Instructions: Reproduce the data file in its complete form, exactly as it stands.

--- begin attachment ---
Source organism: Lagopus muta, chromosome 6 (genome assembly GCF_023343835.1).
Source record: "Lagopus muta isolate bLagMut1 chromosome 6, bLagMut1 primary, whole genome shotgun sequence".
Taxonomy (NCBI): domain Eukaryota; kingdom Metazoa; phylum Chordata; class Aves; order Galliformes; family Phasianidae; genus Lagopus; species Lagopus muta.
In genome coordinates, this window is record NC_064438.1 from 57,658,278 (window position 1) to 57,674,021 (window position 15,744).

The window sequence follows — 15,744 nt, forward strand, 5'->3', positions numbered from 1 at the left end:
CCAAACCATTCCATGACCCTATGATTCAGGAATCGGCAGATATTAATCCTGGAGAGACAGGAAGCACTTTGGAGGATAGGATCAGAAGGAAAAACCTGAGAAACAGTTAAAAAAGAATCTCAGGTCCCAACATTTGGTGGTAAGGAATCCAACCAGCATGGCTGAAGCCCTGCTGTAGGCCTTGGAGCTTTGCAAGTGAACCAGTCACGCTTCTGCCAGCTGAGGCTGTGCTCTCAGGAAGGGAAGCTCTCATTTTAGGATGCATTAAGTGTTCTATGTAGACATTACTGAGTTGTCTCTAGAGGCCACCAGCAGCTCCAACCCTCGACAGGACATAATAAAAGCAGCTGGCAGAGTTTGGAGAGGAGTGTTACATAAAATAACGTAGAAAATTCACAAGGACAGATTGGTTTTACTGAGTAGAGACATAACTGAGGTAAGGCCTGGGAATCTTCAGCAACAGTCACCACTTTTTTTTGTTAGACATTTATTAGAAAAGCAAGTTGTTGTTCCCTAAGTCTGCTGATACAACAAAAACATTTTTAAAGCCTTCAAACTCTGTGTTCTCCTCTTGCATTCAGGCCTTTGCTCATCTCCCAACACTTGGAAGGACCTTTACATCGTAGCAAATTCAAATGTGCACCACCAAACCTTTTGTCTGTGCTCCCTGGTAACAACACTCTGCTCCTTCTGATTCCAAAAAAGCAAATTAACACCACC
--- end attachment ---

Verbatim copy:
Source organism: Lagopus muta, chromosome 6 (genome assembly GCF_023343835.1).
Source record: "Lagopus muta isolate bLagMut1 chromosome 6, bLagMut1 primary, whole genome shotgun sequence".
Taxonomy (NCBI): domain Eukaryota; kingdom Metazoa; phylum Chordata; class Aves; order Galliformes; family Phasianidae; genus Lagopus; species Lagopus muta.
In genome coordinates, this window is record NC_064438.1 from 57,658,278 (window position 1) to 57,674,021 (window position 15,744).

The window sequence follows — 15,744 nt, forward strand, 5'->3', positions numbered from 1 at the left end:
CCAAACCATTCCATGACCCTATGATTCAGGAATCGGCAGATATTAATCCTGGAGAGACAGGAAGCACTTTGGAGGATAGGATCAGAAGGAAAAACCTGAGAAACAGTTAAAAAAGAATCTCAGGTCCCAACATTTGGTGGTAAGGAATCCAACCAGCATGGCTGAAGCCCTGCTGTAGGCCTTGGAGCTTTGCAAGTGAACCAGTCACGCTTCTGCCAGCTGAGGCTGTGCTCTCAGGAAGGGAAGCTCTCATTTTAGGATGCATTAAGTGTTCTATGTAGACATTACTGAGTTGTCTCTAGAGGCCACCAGCAGCTCCAACCCTCGACAGGACATAATAAAAGCAGCTGGCAGAGTTTGGAGAGGAGTGTTACATAAAATAACGTAGAAAATTCACAAGGACAGATTGGTTTTACTGAGTAGAGACATAACTGAGGTAAGGCCTGGGAATCTTCAGCAACAGTCACCACTTTTTTTTGTTAGACATTTATTAGAAAAGCAAGTTGTTGTTCCCTAAGTCTGCTGATACAACAAAAACATTTTTAAAGCCTTCAAACTCTGTGTTCTCCTCTTGCATTCAGGCCTTTGCTCATCTCCCAACACTTGGAAGGACCTTTACATCGTAGCAAATTCAAATGTGCACCACCAAACCTTTTGTCTGTGCTCCCTGGTAACAACACTCTGCTCCTTCTGATTCCAAAAAAGCAAATTAACACCACC